Can Democracy Survive Global Capitalism?

Robert Kuttner (Author)
Available

Description

In the past few decades, the wages of most workers have stagnated, even as productivity increased. Social supports have been cut, while corporations have achieved record profits. What is going on? According to Robert Kuttner, global capitalism is to blame. By limiting workers' rights, liberating bankers, and allowing corporations to evade taxation, raw capitalism strikes at the very foundation of a healthy democracy. Capitalism should serve democracy and not the other way around. One result of this misunderstanding is the large number of disillusioned voters who supported the faux populism of Donald Trump. Charting a plan for bold action based on political precedent, Can Democracy Survive Global Capitalism? is essential reading for anyone eager to reverse the decline of democracy in the West.

Product Details

Price
$17.95  $16.51
Publisher
W. W. Norton & Company
Publish Date
April 16, 2019
Pages
384
Dimensions
5.4 X 8.2 X 1.0 inches | 1.0 pounds
Language
English
Type
Paperback
EAN/UPC
9780393356892

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About the Author

Robert Kuttner, cofounder and coeditor of the American Prospect, is a former columnist for BusinessWeek, the Washington Post, and the Boston Globe. He holds the Ida and Meyer Kirstein Chair at Brandeis University, and lives in Boston.

Reviews

A timely polemic against globalization and marketization.... [Robert Kuttner is]... something of a national treasure.... Kuttner has tirelessly poked holes in dominant economic narratives and consistently espoused a social-democratic populism that is looking much better than some of the alternatives these days.
Conventional wisdom has it that our income disparities and dysfunctional politics are the consequence of inexorable and uncontrollable developments in technology, market competition, and globalization. As Robert Kuttner argues in this superb book, they are instead the result of our own policy choices.--Dani Rodrik, Harvard University, and author of Straight Talk on Trade and The Globalization Paradox
Using historical synthesis and reporting, [Kuttner] explores how [unfettered global finance's] resurgence captured the political process and cut off policy approaches that could have protected the interests of workers and nations, leading to disillusionment with political institutions and the rise of ideological extremes. Kuttner's call to recognize and fight this status quo doesn't come with easy solutions, but it will inspire readers to think deeply about our complex and troubling times.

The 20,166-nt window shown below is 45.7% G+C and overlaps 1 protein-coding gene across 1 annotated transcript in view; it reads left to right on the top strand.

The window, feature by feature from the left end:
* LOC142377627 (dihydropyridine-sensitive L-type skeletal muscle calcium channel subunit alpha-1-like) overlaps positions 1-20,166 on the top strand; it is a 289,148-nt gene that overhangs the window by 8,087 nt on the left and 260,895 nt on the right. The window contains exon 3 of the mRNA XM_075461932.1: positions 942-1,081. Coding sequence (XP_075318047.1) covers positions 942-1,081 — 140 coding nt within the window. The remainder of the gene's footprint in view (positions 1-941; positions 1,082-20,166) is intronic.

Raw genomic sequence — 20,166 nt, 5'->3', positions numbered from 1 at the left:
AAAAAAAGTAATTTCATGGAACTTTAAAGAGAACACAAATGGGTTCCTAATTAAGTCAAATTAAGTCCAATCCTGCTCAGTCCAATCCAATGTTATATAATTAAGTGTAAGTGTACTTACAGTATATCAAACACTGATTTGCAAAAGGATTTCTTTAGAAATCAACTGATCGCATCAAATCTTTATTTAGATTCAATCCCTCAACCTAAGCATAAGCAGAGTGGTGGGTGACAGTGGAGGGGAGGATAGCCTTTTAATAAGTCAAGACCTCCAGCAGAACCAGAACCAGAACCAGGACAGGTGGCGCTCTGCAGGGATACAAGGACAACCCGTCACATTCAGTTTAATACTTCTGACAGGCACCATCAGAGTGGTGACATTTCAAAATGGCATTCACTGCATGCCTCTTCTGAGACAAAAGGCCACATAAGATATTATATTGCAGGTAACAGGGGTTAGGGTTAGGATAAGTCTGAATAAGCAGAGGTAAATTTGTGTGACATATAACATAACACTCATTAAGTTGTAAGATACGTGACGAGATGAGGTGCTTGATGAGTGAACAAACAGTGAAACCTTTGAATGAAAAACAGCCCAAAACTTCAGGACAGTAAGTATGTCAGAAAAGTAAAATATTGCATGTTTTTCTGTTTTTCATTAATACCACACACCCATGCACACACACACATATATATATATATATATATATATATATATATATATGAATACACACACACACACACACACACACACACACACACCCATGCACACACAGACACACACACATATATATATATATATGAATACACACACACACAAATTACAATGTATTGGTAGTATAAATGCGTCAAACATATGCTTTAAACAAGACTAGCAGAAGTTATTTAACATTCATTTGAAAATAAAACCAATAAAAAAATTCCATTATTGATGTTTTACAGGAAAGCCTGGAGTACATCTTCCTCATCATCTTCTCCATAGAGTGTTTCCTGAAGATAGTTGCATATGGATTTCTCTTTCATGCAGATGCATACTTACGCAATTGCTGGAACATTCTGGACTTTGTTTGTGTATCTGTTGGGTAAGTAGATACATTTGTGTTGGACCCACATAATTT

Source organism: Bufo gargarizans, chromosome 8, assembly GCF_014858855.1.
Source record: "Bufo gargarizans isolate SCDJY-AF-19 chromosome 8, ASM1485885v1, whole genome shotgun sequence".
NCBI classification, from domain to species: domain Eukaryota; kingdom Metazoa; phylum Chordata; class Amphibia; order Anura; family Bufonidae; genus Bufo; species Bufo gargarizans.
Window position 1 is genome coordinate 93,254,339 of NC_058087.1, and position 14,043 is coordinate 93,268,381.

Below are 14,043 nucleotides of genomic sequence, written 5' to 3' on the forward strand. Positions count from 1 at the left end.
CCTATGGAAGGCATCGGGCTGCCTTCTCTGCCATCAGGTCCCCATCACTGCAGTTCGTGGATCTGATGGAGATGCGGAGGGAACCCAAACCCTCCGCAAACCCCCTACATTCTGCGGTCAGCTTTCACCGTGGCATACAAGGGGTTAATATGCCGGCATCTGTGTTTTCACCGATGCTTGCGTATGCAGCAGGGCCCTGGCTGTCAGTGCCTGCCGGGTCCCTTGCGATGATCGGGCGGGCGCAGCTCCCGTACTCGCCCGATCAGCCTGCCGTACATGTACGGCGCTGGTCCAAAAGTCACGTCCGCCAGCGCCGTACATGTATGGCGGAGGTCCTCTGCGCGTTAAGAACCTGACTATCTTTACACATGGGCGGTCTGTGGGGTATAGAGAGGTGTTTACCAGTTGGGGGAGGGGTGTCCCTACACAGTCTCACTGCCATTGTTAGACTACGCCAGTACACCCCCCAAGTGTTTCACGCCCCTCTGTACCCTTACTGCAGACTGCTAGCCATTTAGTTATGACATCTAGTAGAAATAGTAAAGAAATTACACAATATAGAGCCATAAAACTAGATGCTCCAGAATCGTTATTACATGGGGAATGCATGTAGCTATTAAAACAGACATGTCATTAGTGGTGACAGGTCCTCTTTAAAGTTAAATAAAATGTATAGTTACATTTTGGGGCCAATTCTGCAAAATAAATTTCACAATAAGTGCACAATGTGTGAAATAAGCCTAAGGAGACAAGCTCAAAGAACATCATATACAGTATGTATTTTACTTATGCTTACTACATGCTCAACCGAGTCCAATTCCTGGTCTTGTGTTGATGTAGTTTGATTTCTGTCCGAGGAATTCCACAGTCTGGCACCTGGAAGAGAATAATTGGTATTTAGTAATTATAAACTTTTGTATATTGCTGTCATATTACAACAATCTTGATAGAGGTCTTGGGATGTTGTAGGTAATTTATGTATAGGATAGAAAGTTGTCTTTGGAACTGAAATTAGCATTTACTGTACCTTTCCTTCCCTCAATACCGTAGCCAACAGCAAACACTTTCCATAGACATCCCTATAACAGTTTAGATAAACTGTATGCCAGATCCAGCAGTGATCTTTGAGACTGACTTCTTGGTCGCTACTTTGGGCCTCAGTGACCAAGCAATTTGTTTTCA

[A] vigorous critique.... Capitalism as we know it today is anti-democratic--and not likely to relinquish power without a fight. A useful resource for setting agendas.
Illuminating.... [A]ccessible to lay readers.... [T]hought-provoking.
Robert Kuttner combines economic acumen, a gift for narrative, and genuine passion in his persuasive new book. In his telling, the issue isn't whether national economies should be open to foreign trade or finance. It's whether the rules of the global economy are set up to benefit ordinary citizens or merely economic elites.--Jacob S. Hacker, Yale University, and coauthor of Winner-Take-All Politics
Kuttner brilliantly brings together two strands of thought: explaining both the economics and politics of global capitalism and how our society has abandoned core principles of fairness and equality. The rise of inequality helped pave the way for Donald Trump--a figure out of step with basic American values. Kuttner reminds us of the urgency with which we need to get back to a more just society.--Joseph E. Stiglitz, Columbia University, winner of the Nobel Prize in Economics, and best-selling author of The Price of Inequality
Standing on the shoulders of Karl Polanyi, Bob Kuttner revives the lost art of political economy in this absorbing and important analysis of wild markets, assaults on labor, and profound changes to institutional rules.--Ira Katznelson, Columbia University, and author of the Bancroft Prize-winning Fear Itself: The New Deal and the Origins of Our Time
Timely and compelling.--Robert B. Reich